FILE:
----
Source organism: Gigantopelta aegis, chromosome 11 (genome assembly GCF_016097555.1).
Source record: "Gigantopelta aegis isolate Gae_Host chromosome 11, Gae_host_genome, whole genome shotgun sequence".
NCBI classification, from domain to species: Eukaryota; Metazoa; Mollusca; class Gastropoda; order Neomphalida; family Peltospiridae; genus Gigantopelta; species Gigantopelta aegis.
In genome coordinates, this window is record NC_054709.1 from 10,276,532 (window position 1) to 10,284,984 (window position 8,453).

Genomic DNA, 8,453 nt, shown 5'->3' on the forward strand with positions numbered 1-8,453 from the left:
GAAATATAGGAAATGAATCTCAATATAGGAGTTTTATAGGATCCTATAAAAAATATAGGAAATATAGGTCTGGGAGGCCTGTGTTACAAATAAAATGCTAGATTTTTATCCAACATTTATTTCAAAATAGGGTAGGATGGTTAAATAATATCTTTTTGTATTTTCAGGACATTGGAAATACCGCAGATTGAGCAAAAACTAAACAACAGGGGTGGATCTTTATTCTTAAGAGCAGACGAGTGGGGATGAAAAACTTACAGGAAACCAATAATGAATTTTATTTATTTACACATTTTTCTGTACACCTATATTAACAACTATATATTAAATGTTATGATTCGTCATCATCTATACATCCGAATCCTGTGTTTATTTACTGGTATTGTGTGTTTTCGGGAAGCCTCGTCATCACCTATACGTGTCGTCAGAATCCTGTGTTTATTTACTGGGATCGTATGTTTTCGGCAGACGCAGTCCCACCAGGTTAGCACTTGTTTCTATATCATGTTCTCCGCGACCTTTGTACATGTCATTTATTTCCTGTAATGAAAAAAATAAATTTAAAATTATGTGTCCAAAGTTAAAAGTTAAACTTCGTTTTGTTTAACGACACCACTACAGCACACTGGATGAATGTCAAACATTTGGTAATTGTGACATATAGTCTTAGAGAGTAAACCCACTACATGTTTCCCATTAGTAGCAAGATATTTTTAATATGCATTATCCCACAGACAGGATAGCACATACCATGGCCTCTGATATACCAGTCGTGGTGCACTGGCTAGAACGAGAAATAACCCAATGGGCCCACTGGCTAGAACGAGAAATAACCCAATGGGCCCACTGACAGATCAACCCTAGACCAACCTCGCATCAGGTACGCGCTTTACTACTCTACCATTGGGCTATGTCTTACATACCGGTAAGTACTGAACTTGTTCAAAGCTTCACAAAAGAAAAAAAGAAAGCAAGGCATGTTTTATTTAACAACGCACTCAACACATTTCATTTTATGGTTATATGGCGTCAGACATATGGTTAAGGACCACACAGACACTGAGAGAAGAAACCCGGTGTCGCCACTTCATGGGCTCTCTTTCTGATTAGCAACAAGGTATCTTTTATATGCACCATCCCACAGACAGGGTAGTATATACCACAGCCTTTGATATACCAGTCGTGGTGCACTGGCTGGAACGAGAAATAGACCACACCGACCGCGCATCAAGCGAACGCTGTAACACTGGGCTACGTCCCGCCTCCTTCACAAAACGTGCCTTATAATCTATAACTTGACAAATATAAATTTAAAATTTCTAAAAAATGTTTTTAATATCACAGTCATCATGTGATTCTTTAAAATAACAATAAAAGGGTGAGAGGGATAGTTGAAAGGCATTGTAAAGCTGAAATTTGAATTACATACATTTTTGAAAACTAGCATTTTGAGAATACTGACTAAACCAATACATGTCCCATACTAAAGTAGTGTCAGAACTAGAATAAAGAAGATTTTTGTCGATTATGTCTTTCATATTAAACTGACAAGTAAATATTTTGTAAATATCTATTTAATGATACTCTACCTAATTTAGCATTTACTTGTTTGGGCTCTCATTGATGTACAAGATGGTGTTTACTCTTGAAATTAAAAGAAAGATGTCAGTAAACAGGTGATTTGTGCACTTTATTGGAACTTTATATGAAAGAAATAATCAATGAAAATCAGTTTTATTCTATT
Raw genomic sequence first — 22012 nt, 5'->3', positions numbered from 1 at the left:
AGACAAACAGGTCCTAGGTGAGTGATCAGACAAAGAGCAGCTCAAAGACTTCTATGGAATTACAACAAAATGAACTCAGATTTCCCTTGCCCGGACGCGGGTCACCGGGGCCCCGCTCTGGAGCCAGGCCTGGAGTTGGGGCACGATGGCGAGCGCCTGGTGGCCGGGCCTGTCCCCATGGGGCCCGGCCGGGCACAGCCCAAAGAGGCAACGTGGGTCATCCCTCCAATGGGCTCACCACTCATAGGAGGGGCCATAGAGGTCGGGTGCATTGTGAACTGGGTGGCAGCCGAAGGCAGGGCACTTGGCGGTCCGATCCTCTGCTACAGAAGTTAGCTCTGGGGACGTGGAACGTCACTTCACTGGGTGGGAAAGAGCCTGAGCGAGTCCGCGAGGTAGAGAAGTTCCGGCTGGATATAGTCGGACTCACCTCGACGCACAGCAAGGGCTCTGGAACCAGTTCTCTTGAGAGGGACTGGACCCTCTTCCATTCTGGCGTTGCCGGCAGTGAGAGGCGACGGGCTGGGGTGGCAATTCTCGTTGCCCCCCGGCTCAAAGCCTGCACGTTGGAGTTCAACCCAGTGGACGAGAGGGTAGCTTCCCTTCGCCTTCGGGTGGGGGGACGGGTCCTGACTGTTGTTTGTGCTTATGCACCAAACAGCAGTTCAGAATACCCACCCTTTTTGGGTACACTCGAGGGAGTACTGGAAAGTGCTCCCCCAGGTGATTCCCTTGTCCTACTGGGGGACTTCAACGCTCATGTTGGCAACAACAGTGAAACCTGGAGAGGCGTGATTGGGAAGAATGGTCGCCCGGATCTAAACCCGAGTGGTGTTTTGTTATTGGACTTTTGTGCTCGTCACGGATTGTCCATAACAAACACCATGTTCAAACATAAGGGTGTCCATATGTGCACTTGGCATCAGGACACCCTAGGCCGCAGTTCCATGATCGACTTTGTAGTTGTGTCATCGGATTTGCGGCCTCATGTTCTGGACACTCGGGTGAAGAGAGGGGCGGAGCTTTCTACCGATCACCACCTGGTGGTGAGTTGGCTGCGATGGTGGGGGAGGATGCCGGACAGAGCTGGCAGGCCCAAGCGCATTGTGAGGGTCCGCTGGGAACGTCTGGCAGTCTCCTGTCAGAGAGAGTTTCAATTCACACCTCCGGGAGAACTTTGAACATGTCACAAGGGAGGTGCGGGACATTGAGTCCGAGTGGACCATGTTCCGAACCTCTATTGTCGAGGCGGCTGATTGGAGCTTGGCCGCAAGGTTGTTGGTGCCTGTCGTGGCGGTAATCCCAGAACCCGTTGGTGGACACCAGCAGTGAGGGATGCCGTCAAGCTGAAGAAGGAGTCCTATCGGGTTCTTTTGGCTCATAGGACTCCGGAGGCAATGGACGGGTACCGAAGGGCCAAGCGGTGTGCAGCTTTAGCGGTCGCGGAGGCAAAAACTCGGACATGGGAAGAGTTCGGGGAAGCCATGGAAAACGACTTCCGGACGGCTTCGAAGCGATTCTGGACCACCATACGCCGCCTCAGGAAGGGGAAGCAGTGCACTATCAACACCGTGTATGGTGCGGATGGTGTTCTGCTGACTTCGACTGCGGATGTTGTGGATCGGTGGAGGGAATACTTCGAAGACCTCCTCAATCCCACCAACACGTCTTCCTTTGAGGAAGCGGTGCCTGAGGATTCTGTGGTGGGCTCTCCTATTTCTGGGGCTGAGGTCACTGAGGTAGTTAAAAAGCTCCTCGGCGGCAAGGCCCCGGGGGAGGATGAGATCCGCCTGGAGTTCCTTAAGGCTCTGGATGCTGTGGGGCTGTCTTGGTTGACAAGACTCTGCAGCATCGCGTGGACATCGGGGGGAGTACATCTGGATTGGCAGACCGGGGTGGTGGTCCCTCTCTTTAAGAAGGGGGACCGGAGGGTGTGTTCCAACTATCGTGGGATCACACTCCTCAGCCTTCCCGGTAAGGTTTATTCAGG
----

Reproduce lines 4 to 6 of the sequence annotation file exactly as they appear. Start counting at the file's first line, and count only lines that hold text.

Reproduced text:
In genome coordinates, this window is record NC_054709.1 from 10,276,532 (window position 1) to 10,284,984 (window position 8,453).

Genomic DNA, 8,453 nt, shown 5'->3' on the forward strand with positions numbered 1-8,453 from the left:
GAAATATAGGAAATGAATCTCAATATAGGAGTTTTATAGGATCCTATAAAAAATATAGGAAATATAGGTCTGGGAGGCCTGTGTTACAAATAAAATGCTAGATTTTTATCCAACATTTATTTCAAAATAGGGTAGGATGGTTAAATAATATCTTTTTGTATTTTCAGGACATTGGAAATACCGCAGATTGAGCAAAAACTAAACAACAGGGGTGGATCTTTATTCTTAAGAGCAGACGAGTGGGGATGAAAAACTTACAGGAAACCAATAATGAATTTTATTTATTTACACATTTTTCTGTACACCTATATTAACAACTATATATTAAATGTTATGATTCGTCATCATCTATACATCCGAATCCTGTGTTTATTTACTGGTATTGTGTGTTTTCGGGAAGCCTCGTCATCACCTATACGTGTCGTCAGAATCCTGTGTTTATTTACTGGGATCGTATGTTTTCGGCAGACGCAGTCCCACCAGGTTAGCACTTGTTTCTATATCATGTTCTCCGCGACCTTTGTACATGTCATTTATTTCCTGTAATGAAAAAAATAAATTTAAAATTATGTGTCCAAAGTTAAAAGTTAAACTTCGTTTTGTTTAACGACACCACTACAGCACACTGGATGAATGTCAAACATTTGGTAATTGTGACATATAGTCTTAGAGAGTAAACCCACTACATGTTTCCCATTAGTAGCAAGATATTTTTAATATGCATTATCCCACAGACAGGATAGCACATACCATGGCCTCTGATATACCAGTCGTGGTGCACTGGCTAGAACGAGAAATAACCCAATGGGCCCACTGGCTAGAACGAGAAATAACCCAATGGGCCCACTGACAGATCAACCCTAGACCAACCTCGCATCAGGTACGCGCTTTACTACTCTACCATTGGGCTATGTCTTACATACCGGTAAGTACTGAACTTGTTCAAAGCTTCACAAAAGAAAAAAAGAAAGCAAGGCATGTTTTATTTAACAACGCACTCAACACATTTCATTTTATGGTTATATGGCGTCAGACATATGGTTAAGGACCACACAGACACTGAGAGAAGAAACCCGGTGTCGCCACTTCATGGGCTCTCTTTCTGATTAGCAACAAGGTATCTTTTATATGCACCATCCCACAGACAGGGTAGTATATACCACAGCCTTTGATATACCAGTCGTGGTGCACTGGCTGGAACGAGAAATAGACCACACCGACCGCGCATCAAGCGAACGCTGTAACACTGGGCTACGTCCCGCCTCCTTCACAAAACGTGCCTTATAATCTATAACTTGACAAATATAAATTTAAAATTTCTAAAAAATGTTTTTAATATCACAGTCATCATGTGATTCTTTAAAATAACAATAAAAGGGTGAGAGGGATAGTTGAAAGGCATTGTAAAGCTGAAATTTGAATTACATACATTTTTGAAAACTAGCATTTTGAGAATACTGACTAAACCAATACATGTCCCATACTAAAGTAGTGTCAGAACTAGAATAAAGAAGATTTTTGTCGATTATGTCTTTCATATTAAACTGACAAGTAAATATTTTGTAAATATCTATTTAATGATACTCTACCTAATTTAGCATTTACTTGTTTGGGCTCTCATTGATGTACAAGATGGTGTTTACTCTTGAAATTAAAAGAAAGATGTCAGTAAACAGGTGATTTGTGCACTTTATTGGAACTTTATATGAAAGAAATAATCAATGAAAATCAGTTTTATTCTATT